People like to joke that politicians lie a lot. It’s a stereotype I’ve always found unfair: often politicians spin the truth because they are asked hundreds of questions a day, because they have talking points to get across, because they honestly don’t know an answer or they would get heck from word-parsing reporters if they spoke too bluntly.
Then there are the most sympathetic lies, the ones to make us feel better. When Jack Layton held a press conference last month announcing his leave of absence from politics, claiming that he would fight his cancer now so he could fight for families in the near future, how much were his brave faced words for us, his supporters and well-wishers, and how much were they for himself?
Another word for lies is fiction, and the story of the NDP over the last six months has the dramatic twists and turns of a Victorian melodrama: years of patient and at times-plodding ground work leads to a historic breakthrough for the party, ricocheting to second place to become the Official Opposition, only to have the leader who cleared the path snatched away before getting to fulfill his new position.
And what happens next? With no obvious replacement in the wings with the same mix of Quebec folksiness, Toronto activism and telegenic star quality, many columnists are already pitying the NDP (indeed, even the future of progressivism in Canada) for all its dashed potential. To which I have one thing to say; the NDP has always been underestimated, particularly by reporters. Just give it time.
For the leader of a political party which has been treated at worst patronizingly and with hostility, but often just plain ignored, the overwhelming outpouring of grief is surprising. Facebook profile pictures are awash in orange and the spontaneous memorial at City Hall would even bring a tear to Mayor Ford.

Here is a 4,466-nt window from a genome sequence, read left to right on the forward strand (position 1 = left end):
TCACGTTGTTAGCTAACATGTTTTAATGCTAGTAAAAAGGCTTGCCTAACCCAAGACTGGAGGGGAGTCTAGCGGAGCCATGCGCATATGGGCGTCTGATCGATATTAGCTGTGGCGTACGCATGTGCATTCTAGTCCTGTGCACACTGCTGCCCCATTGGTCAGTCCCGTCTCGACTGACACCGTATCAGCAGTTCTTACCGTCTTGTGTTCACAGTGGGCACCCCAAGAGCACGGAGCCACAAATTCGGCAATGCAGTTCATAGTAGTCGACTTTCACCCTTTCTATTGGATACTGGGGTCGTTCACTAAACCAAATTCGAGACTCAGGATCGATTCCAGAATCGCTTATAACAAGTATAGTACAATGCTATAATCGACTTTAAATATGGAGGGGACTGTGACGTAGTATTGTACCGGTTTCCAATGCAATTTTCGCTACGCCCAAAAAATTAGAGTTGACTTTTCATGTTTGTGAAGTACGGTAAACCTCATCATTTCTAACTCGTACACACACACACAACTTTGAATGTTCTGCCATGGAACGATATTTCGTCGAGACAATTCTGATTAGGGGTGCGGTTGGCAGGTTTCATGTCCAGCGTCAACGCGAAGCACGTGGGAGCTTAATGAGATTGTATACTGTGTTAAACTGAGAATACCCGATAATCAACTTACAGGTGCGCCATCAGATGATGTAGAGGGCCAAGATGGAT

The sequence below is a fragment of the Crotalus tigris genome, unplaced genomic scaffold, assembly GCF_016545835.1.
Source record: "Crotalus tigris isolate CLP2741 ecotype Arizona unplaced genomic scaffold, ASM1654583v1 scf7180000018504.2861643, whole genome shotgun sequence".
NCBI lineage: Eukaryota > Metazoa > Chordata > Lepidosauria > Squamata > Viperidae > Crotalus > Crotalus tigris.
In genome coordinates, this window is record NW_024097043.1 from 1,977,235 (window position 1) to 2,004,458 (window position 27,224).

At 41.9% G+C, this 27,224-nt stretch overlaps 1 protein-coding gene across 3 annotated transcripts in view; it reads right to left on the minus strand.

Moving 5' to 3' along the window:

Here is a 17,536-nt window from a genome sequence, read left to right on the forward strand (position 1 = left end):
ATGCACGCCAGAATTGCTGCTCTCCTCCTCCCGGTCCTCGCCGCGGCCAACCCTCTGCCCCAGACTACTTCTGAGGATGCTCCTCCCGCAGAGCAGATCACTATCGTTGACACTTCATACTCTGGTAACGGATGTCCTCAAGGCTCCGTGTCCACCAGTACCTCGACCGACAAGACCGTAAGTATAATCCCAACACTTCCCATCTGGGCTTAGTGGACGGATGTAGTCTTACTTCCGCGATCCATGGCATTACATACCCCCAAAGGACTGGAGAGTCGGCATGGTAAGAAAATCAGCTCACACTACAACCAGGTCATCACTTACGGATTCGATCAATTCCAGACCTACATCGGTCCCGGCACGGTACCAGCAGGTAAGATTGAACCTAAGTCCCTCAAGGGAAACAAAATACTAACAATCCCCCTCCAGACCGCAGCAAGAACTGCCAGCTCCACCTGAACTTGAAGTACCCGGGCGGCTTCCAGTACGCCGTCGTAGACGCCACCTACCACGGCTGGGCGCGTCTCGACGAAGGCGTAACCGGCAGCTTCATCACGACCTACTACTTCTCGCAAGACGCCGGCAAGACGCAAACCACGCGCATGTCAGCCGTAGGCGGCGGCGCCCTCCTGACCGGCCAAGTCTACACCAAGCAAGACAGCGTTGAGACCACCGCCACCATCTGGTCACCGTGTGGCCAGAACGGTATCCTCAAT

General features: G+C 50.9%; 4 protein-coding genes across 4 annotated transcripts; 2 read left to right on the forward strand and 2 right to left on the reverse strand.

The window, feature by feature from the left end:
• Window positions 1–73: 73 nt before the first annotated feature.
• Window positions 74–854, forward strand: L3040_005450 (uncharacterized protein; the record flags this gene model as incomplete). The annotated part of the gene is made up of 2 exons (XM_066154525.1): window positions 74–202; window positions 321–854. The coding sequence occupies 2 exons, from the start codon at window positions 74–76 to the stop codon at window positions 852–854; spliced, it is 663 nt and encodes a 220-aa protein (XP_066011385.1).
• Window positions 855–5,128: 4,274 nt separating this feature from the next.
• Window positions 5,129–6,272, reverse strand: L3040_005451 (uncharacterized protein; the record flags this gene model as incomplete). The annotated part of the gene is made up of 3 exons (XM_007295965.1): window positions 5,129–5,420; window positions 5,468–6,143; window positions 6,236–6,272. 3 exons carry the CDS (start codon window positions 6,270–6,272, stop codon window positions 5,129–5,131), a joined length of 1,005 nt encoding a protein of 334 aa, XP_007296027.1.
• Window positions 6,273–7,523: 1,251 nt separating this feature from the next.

Perhaps its because so many voters, who never supported the NDP before, finally felt like they trusted Jack and believed in his hopeful vision. It’s like becoming good friends with a person you’ve known for years, only to have them snatched a way. The unfairness is cruel.
But let’s not end on that note. Instead, we should take inspiration from everything Jack accomplished. We need to continue to fight for the ideals he held dear, especially with the prospect of Mayor Ford, Prime Minister Harper and (potentially) Premier Hudak at the same time, and with far-right Ayn Rand nut jobs crowding the Republican primaries down in the States.
Government is not evil. Government is where people come together to make things better. As Jack said in his farewell letter, Canada is one of the best countries in the world, but it could be better – “a country of greater equality, justice, and opportunity.”
I’ll end with the ending of Jack’s letter. It’d be too daunting to write a better one.
“My friends, love is better than anger. Hope is better than fear. Optimism is better than despair. So let us be loving, hopeful and optimistic. And we’ll change the world.”